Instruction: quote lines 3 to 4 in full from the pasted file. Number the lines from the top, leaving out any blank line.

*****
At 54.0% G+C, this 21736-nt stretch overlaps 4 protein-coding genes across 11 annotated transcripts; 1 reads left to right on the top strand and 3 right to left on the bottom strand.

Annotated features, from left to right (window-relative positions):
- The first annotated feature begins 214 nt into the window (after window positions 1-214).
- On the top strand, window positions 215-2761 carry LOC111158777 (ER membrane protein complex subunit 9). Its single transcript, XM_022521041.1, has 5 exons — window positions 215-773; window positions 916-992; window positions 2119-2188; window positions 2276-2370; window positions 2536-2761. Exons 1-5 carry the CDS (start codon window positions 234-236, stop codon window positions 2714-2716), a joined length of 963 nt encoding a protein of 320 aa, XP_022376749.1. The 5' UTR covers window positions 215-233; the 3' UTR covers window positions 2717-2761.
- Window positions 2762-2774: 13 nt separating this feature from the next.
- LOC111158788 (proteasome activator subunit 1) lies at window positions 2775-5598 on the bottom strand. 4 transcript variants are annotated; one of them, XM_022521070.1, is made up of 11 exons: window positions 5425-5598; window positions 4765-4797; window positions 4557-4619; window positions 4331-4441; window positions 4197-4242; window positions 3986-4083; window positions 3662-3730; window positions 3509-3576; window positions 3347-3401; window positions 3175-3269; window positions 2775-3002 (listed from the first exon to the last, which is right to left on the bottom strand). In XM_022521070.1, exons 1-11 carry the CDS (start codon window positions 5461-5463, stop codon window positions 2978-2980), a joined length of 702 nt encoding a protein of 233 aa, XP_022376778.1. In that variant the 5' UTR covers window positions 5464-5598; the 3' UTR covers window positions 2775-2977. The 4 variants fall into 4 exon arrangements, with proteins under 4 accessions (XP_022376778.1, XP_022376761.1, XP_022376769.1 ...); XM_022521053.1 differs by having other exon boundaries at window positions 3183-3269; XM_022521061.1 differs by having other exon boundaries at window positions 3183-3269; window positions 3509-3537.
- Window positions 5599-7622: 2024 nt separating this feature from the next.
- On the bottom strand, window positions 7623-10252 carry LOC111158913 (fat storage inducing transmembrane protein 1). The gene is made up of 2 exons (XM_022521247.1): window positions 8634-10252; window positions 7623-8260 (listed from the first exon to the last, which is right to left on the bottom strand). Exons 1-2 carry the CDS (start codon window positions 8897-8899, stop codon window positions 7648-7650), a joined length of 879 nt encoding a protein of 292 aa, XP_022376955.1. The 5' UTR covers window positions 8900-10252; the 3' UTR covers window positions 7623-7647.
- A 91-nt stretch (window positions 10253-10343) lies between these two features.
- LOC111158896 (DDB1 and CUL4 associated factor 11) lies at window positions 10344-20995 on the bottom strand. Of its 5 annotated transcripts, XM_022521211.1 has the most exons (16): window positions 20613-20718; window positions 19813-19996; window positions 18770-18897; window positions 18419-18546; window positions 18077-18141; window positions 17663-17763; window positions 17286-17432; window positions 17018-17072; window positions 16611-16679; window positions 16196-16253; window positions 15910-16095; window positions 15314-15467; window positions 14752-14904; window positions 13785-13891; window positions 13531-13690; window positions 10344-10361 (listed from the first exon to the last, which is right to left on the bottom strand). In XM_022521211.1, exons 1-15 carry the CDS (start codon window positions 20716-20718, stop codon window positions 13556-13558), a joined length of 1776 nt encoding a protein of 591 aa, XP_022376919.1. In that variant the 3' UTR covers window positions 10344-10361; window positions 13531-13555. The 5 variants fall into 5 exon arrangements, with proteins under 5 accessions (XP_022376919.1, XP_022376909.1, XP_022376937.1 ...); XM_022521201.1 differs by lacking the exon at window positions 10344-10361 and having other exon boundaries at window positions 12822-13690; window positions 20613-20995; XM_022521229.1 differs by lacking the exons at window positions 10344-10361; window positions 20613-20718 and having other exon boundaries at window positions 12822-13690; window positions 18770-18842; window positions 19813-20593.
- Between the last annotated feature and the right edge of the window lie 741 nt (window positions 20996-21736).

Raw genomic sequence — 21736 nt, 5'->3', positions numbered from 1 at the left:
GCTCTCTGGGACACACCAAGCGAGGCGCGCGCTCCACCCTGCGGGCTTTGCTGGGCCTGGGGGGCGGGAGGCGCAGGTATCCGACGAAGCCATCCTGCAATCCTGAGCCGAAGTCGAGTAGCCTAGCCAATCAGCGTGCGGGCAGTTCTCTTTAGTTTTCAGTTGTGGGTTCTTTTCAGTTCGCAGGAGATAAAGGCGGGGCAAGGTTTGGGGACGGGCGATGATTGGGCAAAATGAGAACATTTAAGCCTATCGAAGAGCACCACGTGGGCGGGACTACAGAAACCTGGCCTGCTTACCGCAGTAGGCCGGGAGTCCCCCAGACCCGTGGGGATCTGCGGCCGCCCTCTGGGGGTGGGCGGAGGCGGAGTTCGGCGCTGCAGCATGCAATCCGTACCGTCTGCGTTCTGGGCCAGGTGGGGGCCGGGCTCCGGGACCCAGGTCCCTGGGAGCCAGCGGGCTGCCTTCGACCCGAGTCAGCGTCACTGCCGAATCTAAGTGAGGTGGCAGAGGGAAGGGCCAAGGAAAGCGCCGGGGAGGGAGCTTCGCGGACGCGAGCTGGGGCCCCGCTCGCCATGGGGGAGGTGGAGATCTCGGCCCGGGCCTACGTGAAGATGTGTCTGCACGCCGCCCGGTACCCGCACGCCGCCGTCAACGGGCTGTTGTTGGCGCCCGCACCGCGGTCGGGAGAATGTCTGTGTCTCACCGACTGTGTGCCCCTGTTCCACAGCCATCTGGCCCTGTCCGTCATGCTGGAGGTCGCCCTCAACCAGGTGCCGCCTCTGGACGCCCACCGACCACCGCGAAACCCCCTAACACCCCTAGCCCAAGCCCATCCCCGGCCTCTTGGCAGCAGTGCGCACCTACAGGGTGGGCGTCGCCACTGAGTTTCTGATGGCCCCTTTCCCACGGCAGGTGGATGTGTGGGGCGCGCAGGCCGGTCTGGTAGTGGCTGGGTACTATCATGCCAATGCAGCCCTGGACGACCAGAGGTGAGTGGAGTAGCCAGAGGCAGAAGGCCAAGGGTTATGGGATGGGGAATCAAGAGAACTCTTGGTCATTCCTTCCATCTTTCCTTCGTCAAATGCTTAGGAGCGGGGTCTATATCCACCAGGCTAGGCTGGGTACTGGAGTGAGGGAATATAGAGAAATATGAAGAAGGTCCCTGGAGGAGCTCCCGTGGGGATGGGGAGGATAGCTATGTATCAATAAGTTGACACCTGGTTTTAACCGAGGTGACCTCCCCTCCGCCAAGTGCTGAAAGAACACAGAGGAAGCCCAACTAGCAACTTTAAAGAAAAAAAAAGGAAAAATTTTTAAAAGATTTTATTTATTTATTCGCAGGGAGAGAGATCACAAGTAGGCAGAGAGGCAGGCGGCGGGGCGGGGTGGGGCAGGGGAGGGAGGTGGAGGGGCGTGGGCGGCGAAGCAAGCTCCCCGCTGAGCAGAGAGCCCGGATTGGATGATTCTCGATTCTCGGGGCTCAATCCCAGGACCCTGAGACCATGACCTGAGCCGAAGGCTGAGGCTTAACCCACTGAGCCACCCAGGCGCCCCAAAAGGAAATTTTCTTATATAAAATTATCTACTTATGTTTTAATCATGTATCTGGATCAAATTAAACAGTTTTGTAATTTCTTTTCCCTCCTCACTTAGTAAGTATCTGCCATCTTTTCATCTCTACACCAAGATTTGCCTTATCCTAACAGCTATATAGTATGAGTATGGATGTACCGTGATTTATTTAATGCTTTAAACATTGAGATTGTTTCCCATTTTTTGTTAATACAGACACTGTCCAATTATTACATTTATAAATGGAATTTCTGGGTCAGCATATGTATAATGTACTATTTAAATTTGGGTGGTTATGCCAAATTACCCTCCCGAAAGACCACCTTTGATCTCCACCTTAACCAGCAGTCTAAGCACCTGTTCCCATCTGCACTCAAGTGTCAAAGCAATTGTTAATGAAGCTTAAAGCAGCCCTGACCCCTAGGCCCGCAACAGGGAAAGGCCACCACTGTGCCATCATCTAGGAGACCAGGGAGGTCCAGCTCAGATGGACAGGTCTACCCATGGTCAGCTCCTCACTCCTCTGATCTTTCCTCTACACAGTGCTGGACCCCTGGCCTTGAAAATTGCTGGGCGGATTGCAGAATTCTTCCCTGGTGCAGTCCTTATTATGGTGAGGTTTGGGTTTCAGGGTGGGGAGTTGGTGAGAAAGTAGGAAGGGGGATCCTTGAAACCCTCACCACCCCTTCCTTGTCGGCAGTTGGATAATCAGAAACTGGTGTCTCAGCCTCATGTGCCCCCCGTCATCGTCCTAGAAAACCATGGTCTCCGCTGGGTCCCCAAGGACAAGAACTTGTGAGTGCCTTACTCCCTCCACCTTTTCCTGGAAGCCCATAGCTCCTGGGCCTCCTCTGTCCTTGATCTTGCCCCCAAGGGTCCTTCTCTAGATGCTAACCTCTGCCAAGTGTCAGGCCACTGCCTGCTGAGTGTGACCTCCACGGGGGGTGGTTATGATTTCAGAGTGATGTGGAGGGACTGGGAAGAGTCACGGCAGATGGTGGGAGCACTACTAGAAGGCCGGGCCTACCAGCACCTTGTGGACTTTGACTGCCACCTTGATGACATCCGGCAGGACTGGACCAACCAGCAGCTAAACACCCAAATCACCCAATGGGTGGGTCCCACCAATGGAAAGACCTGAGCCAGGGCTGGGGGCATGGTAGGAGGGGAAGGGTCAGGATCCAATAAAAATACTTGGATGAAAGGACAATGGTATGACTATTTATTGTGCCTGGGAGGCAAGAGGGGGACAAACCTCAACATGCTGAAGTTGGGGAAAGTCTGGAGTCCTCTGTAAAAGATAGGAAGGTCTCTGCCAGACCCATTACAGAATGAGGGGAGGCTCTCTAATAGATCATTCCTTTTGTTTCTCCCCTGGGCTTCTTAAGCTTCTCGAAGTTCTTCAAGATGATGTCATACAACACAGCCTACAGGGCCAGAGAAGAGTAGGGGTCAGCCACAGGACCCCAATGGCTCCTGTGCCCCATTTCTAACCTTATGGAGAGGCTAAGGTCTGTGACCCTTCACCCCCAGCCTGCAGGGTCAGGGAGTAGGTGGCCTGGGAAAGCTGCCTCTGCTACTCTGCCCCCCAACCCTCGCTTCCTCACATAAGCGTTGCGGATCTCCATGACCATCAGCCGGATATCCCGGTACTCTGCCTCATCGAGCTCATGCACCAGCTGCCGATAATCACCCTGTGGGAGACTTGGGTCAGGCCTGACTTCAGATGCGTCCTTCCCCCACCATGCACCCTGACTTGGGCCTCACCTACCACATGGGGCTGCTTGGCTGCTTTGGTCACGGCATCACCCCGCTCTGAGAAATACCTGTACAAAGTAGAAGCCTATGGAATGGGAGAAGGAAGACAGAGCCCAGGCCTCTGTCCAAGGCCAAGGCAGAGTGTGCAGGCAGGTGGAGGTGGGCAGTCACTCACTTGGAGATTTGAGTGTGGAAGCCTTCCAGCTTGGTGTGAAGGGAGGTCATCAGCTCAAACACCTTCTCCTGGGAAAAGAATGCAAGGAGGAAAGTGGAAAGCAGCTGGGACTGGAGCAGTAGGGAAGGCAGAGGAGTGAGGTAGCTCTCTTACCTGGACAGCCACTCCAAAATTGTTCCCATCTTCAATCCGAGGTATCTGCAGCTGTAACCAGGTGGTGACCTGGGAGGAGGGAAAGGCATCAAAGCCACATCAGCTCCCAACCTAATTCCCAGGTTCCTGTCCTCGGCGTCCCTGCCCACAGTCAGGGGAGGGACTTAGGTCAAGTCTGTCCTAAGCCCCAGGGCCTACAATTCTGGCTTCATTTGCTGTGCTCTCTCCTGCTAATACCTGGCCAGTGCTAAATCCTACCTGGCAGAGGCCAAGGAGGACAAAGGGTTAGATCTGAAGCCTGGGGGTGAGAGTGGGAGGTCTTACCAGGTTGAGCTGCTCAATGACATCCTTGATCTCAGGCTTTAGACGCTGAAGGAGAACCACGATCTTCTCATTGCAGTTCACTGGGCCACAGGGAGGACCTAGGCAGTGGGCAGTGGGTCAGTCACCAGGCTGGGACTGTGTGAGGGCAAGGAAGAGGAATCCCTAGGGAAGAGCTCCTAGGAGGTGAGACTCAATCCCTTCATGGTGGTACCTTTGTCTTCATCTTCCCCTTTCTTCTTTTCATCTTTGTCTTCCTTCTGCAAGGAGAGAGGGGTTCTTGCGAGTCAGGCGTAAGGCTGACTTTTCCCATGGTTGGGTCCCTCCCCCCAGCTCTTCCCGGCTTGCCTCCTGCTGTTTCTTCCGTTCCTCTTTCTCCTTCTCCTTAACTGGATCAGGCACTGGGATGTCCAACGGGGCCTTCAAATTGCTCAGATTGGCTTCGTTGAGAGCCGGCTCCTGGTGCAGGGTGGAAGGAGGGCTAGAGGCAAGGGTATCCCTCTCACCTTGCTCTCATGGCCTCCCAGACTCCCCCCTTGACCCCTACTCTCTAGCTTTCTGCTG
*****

- The first annotated feature begins 214 nt into the window (after window positions 1-214).
- On the top strand, window positions 215-2761 carry LOC111158777 (ER membrane protein complex subunit 9). Its single transcript, XM_022521041.1, has 5 exons — window positions 215-773; window positions 916-992; window positions 2119-2188; window positions 2276-2370; window positions 2536-2761. Exons 1-5 carry the CDS (start codon window positions 234-236, stop codon window positions 2714-2716), a joined length of 963 nt encoding a protein of 320 aa, XP_022376749.1. The 5' UTR covers window positions 215-233; the 3' UTR covers window positions 2717-2761.